Abstract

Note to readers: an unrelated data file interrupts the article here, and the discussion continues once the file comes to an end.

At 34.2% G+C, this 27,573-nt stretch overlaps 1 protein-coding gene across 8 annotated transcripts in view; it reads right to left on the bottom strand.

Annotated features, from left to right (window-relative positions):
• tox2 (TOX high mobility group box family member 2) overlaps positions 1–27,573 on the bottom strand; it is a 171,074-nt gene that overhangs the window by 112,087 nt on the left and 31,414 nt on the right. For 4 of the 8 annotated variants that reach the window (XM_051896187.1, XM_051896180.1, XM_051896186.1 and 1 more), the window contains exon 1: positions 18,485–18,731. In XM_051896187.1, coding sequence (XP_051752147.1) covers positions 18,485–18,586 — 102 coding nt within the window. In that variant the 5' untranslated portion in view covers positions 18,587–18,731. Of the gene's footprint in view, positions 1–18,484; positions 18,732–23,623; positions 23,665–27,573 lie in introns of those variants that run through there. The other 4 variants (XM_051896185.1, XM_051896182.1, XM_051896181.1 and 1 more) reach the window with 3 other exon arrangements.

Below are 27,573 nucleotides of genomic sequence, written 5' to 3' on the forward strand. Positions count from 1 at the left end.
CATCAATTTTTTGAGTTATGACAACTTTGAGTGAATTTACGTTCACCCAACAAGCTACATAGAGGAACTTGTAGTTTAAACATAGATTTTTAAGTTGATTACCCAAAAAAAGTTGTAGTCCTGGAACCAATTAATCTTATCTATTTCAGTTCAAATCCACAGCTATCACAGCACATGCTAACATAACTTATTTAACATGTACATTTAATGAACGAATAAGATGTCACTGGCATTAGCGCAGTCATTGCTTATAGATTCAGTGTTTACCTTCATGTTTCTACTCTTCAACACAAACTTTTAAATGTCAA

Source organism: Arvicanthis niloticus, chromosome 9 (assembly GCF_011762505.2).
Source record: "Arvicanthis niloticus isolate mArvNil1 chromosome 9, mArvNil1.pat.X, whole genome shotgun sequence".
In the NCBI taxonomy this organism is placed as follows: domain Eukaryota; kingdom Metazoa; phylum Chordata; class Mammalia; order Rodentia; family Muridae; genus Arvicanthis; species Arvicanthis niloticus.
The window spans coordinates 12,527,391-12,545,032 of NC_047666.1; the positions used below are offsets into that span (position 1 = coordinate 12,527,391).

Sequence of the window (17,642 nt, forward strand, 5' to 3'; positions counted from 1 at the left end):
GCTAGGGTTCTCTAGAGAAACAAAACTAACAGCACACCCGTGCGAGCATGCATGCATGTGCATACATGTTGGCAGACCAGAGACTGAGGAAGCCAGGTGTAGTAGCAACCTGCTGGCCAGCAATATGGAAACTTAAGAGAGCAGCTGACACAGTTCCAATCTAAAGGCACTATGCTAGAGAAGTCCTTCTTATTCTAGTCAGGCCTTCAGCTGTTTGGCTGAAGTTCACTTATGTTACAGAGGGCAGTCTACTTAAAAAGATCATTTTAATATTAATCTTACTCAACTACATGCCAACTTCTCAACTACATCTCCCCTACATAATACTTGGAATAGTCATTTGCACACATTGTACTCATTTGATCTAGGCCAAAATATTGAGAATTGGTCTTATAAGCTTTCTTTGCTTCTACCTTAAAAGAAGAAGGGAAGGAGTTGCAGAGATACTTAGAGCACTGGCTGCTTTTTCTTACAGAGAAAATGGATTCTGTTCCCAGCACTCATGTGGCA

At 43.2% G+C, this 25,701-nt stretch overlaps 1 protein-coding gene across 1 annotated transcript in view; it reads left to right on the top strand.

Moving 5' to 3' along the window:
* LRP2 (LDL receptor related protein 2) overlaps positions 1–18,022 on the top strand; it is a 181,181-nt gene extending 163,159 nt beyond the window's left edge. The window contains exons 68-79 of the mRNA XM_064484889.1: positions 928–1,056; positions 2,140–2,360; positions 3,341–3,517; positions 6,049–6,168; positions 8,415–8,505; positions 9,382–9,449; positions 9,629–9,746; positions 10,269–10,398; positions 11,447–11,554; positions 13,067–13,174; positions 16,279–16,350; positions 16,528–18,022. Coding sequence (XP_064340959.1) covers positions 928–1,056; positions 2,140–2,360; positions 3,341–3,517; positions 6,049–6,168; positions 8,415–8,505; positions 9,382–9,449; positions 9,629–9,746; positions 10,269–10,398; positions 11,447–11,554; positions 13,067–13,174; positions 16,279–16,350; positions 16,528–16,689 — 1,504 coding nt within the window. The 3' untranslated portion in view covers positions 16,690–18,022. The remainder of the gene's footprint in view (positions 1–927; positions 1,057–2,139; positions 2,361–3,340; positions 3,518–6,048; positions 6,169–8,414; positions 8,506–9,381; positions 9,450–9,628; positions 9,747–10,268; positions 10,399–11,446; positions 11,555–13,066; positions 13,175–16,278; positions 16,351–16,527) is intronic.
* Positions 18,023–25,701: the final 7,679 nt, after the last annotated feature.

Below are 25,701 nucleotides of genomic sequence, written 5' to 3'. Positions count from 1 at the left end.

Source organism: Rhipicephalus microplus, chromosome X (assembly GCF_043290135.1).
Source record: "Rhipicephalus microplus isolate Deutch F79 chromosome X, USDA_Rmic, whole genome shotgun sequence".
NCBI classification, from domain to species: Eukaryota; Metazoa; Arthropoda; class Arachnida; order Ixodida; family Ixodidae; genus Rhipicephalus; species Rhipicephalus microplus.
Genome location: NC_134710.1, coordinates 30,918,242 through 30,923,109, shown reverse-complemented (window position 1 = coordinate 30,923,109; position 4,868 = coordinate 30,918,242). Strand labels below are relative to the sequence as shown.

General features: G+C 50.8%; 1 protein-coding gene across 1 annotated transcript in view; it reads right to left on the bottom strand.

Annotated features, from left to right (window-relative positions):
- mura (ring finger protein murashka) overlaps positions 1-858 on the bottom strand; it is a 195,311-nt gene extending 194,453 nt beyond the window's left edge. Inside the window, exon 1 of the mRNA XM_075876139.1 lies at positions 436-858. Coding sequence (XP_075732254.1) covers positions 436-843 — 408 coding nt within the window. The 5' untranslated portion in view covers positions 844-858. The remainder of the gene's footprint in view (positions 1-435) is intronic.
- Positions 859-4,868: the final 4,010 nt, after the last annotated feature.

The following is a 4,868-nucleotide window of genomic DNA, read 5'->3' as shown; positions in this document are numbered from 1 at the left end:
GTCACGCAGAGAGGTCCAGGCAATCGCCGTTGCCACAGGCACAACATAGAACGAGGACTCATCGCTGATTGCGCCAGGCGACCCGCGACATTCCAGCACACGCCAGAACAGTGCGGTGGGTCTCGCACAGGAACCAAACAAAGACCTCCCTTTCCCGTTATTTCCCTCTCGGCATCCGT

Stratigraphic and structural relations indicate that a large-displacement east-dipping normal fault, the Seaman fault, is concealed under southern White River Valley, Nevada. The Seaman fault forms the breakaway of an eastward-rooting pre-middle Oligocene (pre-30.6 Ma) extensional detachment system and may connect northward to the breakaway of the Oligocene extensional system exposed in the Snake, Schell Creek, and Egan Ranges. We propose that this regional breakaway zone bounds a single eastward-rooting Oligocene extensional belt, the Snake-Stampede system, that affected much of eastern Nevada and western Utah. The southward migration with time of Tertiary volcanism in the Great Basin caused varying temporal relations between volcanism and deformation in the Snake-Stampede system; approximately synchronous extension is prevolcanic to the south but syn- to postvolcanic to the north. This pattern conflicts with widely accepted temporal and genetic links between volcanism and crustal extension. Basin and Range crustal extension probably neither triggered nor was triggered by magmatism, but instead volcanism and extension operated somewhat independently.

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